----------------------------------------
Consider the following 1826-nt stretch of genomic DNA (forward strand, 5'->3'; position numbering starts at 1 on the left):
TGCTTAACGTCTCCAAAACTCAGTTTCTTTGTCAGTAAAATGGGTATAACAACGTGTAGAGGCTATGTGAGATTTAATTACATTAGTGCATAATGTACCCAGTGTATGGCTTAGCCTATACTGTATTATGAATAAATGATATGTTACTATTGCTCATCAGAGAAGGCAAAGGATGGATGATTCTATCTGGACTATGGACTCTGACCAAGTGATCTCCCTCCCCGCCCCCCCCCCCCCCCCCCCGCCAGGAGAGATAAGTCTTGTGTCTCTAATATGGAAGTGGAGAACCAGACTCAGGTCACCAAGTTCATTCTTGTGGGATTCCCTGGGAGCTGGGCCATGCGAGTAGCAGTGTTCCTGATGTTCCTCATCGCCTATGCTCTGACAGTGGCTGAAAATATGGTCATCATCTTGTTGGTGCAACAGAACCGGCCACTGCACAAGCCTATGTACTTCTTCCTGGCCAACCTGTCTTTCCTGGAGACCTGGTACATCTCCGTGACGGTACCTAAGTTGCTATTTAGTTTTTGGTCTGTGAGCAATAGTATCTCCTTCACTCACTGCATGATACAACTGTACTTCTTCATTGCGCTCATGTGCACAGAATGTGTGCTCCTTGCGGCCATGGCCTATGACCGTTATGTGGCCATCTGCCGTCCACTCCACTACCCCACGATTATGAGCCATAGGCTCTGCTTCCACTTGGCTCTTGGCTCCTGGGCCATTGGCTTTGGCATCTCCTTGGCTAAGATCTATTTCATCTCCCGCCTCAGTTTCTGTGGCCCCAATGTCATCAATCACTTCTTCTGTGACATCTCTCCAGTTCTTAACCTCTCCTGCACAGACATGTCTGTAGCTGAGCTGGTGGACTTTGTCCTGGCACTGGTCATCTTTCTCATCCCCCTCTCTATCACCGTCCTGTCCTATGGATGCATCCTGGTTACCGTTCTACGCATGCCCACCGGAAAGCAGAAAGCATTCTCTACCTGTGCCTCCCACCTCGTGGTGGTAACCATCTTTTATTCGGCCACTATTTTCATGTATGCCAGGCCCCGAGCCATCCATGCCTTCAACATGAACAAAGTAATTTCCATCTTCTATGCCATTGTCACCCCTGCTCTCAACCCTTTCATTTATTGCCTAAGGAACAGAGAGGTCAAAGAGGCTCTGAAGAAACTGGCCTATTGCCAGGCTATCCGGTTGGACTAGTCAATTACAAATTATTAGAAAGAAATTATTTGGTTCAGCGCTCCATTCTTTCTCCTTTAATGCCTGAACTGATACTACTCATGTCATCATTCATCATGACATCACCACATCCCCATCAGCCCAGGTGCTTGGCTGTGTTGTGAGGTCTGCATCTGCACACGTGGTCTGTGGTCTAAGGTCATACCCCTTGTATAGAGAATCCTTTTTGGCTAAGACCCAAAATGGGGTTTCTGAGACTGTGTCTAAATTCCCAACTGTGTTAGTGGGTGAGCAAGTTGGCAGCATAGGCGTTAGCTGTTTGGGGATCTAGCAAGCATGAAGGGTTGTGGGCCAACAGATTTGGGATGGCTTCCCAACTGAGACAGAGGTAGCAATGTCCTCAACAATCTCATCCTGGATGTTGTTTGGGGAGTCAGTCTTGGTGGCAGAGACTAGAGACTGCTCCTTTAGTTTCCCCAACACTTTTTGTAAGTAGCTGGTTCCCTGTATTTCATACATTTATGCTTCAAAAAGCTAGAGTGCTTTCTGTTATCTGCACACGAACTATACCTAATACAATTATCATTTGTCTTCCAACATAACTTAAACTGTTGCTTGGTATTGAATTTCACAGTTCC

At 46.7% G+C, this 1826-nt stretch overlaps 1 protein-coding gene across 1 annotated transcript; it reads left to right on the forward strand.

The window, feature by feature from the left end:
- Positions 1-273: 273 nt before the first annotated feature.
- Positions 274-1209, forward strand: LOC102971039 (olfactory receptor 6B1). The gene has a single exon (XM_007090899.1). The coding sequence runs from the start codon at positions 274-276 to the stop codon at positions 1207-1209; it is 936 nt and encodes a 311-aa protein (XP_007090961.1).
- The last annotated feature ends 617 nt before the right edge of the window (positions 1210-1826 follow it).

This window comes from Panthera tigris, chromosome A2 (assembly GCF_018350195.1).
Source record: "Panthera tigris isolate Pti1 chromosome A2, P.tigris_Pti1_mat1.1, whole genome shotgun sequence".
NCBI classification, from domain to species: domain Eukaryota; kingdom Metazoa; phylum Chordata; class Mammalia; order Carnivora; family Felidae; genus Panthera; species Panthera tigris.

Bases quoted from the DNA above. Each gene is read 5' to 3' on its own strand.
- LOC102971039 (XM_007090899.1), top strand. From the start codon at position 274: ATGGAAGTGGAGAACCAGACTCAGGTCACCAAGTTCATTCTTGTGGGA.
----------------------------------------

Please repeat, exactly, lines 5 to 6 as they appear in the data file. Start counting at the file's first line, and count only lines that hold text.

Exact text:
- Positions 1-273: 273 nt before the first annotated feature.
- Positions 274-1209, forward strand: LOC102971039 (olfactory receptor 6B1). The gene has a single exon (XM_007090899.1). The coding sequence runs from the start codon at positions 274-276 to the stop codon at positions 1207-1209; it is 936 nt and encodes a 311-aa protein (XP_007090961.1).